When 21st CCLC practitioners guide young people through hands-on activities that include the opportunity for conversation and learner-centered study, you embed the potential for positive development. This first year, you brought to life new topics of interest and facilitated learning that occurs outside of the formal school setting. One result is a fun and expressive learning experience that impacts everyone involved. For more about the benefits of active learning, see the Project-Based Learning Research Brief and look into the Project-Based Learning course.

So celebrate the scholarly standards and enrichment activities! Move forward, and continue to prepare. Summer is right around the corner, and everyone is ready for it. 

If you are new to the 21st CCLC world, please explore these Y4Y resources as you work to provide a high-quality program this summer and during the coming school year:

Guidance for New Programs Webinar for Replay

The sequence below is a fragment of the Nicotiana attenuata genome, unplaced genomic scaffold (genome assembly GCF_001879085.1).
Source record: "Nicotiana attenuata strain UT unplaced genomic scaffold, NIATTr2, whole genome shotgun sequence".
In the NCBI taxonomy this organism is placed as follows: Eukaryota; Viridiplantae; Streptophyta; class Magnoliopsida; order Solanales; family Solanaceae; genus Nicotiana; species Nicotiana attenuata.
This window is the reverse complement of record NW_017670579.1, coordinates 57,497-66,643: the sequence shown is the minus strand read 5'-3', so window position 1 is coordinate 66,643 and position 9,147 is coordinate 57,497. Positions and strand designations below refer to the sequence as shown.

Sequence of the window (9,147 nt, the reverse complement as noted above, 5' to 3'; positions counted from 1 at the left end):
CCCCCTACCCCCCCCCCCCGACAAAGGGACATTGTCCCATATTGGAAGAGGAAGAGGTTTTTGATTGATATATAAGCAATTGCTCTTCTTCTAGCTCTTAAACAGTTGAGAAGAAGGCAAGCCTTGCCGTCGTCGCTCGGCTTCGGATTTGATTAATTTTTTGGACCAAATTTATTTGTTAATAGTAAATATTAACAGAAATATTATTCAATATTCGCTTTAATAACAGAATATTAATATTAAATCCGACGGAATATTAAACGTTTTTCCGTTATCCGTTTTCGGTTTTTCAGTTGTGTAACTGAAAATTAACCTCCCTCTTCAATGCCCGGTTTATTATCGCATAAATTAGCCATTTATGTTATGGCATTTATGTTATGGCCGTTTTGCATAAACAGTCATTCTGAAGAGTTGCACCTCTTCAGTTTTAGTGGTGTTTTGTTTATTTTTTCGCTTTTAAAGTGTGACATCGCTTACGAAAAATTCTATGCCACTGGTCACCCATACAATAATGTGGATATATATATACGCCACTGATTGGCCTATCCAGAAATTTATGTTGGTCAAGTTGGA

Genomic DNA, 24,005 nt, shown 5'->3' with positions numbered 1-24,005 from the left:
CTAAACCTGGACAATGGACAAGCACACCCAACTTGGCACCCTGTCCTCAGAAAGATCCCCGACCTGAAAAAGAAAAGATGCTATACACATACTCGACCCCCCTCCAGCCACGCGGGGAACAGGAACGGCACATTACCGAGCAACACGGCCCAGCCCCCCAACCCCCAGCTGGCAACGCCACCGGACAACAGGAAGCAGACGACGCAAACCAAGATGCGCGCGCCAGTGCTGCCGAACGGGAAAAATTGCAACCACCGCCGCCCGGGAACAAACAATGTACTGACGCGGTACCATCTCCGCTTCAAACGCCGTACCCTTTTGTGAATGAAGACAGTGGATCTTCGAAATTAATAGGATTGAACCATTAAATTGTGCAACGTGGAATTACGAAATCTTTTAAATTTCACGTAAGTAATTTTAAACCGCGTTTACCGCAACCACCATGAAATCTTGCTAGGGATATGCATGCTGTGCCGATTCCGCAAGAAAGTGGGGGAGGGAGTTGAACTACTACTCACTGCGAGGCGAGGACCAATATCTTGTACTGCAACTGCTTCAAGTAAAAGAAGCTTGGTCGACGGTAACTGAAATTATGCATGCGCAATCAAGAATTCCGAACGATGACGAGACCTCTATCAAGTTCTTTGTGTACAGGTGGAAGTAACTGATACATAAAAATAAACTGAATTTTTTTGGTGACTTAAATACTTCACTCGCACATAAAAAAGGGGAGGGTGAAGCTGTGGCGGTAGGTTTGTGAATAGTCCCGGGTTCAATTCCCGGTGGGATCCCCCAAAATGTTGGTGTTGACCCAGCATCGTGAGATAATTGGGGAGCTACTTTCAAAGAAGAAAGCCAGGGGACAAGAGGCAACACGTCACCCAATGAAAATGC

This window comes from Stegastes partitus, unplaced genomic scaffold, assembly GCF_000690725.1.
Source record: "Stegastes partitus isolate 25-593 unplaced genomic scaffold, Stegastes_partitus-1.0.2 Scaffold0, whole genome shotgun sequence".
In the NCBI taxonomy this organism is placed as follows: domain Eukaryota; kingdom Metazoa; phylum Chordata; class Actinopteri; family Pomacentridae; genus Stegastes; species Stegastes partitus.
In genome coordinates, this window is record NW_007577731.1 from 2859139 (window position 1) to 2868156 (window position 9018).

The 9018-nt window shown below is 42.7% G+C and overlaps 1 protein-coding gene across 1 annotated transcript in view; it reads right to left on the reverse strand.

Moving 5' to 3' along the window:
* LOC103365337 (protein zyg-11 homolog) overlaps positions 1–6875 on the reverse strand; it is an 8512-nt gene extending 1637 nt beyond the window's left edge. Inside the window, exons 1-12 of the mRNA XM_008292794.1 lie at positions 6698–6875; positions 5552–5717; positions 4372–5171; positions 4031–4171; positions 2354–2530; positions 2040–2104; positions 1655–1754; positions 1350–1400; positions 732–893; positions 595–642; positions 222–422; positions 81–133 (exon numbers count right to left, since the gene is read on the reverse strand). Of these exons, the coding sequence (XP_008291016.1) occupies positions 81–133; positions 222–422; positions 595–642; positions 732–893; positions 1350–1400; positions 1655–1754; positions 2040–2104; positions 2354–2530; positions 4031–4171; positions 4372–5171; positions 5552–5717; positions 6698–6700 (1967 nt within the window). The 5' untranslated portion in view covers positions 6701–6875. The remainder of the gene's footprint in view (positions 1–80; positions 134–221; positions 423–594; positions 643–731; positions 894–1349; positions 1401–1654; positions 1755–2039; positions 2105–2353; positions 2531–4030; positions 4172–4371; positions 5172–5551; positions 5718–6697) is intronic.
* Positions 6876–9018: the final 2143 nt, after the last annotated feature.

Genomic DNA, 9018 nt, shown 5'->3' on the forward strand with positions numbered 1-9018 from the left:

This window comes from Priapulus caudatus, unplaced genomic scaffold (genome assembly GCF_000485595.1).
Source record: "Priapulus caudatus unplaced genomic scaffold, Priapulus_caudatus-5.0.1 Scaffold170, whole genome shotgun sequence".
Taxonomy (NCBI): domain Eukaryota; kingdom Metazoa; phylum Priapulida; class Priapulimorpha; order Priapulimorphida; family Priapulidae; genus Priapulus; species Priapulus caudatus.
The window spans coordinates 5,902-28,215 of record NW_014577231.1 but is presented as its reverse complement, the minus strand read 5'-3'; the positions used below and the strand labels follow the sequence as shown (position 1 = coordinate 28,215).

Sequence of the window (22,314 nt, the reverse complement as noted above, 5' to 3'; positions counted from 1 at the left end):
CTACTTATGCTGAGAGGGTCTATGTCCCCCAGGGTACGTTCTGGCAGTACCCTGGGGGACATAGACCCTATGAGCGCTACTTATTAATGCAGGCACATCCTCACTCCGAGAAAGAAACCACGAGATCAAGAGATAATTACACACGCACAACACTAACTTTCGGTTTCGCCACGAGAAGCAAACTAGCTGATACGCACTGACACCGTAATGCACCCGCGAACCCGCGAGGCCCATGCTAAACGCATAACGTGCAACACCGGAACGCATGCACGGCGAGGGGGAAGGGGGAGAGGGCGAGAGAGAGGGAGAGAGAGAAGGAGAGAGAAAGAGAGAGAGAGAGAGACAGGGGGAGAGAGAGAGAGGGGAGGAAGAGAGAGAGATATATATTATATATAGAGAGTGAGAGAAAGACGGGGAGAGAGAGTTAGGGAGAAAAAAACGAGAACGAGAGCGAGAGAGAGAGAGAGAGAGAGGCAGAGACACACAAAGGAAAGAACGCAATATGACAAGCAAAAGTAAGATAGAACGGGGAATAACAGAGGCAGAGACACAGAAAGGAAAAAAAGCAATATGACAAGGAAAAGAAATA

Follow-Up and Supervision Checklist

Program Implementation Planner

Summer Planning With Y4Y (Coffee Break #2) Webinar for Replay



April 21, 2016

The end of the school year, with its exams and project deadlines, can be stressful for students and can definitely impact the quality of their out-of-school time experience. They may get frustrated, tired, discouraged or apathetic. When that happens, you might find it hard to engage them in program activities. Here are some surefire tips to provide support during this important time so students can try their best during the school day and in your program.

Recharge

Food: Students burn a lot of energy taking tests and finishing projects! Help teach kids healthy eating habits so they they have the energy they need to get through their day.